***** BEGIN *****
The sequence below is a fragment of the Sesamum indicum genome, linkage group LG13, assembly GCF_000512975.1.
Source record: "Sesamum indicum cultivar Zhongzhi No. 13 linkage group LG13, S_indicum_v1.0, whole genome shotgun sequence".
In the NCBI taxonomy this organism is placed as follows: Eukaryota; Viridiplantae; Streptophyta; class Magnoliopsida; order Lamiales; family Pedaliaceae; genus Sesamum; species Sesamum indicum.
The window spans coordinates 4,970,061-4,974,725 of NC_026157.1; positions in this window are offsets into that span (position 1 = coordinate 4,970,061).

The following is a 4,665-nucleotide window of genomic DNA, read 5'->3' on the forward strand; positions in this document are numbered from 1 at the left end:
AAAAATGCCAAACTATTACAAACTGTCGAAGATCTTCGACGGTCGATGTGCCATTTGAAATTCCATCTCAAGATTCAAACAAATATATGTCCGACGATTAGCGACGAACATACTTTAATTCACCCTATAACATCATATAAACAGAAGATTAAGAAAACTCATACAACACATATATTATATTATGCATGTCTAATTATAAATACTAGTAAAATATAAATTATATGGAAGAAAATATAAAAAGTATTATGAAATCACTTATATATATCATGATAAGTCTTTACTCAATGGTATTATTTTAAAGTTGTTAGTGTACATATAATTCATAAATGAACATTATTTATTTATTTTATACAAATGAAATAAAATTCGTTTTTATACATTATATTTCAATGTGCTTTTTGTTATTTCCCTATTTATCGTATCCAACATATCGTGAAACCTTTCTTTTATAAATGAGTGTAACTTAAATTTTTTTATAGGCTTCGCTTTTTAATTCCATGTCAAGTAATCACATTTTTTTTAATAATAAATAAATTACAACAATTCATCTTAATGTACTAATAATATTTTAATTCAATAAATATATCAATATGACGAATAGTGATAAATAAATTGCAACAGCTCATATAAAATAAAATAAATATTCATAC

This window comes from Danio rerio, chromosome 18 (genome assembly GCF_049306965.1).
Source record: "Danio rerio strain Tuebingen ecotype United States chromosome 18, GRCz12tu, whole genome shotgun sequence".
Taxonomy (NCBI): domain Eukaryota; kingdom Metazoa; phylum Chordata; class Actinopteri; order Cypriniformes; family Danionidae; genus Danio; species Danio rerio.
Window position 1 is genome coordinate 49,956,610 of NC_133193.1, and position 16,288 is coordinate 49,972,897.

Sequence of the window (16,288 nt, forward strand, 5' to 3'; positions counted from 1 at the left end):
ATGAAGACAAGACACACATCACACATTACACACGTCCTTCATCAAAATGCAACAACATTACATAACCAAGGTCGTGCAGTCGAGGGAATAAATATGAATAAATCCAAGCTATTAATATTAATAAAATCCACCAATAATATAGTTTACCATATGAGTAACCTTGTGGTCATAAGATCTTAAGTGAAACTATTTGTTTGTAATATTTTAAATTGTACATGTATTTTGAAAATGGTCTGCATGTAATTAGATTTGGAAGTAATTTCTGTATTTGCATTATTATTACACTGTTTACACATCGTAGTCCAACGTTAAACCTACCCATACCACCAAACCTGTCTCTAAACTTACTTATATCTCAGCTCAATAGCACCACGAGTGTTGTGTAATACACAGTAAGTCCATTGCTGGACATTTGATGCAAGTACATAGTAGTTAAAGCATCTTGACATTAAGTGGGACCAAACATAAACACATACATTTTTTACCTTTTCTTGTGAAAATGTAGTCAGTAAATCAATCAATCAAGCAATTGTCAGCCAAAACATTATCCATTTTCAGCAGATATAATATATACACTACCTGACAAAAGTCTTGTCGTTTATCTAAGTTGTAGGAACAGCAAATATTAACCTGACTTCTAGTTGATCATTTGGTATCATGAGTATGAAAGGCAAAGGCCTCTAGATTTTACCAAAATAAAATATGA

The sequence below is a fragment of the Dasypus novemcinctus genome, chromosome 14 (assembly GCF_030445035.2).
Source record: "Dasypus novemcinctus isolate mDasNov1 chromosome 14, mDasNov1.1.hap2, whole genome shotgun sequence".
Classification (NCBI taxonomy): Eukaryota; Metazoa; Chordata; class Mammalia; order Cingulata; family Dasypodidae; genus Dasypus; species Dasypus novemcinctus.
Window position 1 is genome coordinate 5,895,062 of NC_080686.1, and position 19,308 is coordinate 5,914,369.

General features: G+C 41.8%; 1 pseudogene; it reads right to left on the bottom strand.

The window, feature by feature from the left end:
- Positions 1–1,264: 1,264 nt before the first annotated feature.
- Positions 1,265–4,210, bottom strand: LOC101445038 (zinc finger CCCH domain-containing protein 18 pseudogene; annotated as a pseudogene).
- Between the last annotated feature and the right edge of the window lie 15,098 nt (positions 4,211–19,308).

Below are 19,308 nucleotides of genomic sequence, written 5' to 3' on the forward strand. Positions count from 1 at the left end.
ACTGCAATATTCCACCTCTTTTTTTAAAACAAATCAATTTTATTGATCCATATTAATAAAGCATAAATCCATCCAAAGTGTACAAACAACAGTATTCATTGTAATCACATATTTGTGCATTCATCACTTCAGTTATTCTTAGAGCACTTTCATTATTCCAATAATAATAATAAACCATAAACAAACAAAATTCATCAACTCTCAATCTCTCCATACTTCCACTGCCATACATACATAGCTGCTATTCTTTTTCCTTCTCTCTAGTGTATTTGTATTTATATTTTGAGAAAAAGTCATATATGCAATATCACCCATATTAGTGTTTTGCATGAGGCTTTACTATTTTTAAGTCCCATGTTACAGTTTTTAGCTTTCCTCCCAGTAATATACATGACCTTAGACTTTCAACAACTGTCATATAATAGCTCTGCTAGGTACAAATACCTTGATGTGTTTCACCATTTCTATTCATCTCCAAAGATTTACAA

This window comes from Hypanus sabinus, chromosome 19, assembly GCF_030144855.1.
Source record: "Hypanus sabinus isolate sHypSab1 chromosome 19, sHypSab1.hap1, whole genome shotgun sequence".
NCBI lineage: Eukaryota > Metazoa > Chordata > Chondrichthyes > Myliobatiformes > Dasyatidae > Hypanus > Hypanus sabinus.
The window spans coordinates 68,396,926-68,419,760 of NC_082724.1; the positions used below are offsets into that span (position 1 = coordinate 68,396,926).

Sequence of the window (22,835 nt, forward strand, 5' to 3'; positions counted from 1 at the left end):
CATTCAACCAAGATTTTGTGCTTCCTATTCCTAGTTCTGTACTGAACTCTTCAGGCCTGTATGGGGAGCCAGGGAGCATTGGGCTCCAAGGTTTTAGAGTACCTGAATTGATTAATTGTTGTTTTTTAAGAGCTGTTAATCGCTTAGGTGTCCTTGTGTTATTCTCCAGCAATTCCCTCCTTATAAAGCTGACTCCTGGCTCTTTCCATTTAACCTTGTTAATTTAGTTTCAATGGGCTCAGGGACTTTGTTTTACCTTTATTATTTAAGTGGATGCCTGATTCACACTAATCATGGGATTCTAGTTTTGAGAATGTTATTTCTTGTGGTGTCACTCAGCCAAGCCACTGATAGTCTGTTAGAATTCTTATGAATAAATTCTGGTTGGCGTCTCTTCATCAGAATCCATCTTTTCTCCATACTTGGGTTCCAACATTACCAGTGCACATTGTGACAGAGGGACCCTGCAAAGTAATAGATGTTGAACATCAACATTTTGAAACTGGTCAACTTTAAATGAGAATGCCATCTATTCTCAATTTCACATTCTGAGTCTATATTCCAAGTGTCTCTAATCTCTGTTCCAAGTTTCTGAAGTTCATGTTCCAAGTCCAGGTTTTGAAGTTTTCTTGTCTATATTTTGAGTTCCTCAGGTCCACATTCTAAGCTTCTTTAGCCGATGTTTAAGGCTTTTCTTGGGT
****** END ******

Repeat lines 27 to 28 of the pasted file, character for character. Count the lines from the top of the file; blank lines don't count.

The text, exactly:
The window spans coordinates 68,396,926-68,419,760 of NC_082724.1; the positions used below are offsets into that span (position 1 = coordinate 68,396,926).

Sequence of the window (22,835 nt, forward strand, 5' to 3'; positions counted from 1 at the left end):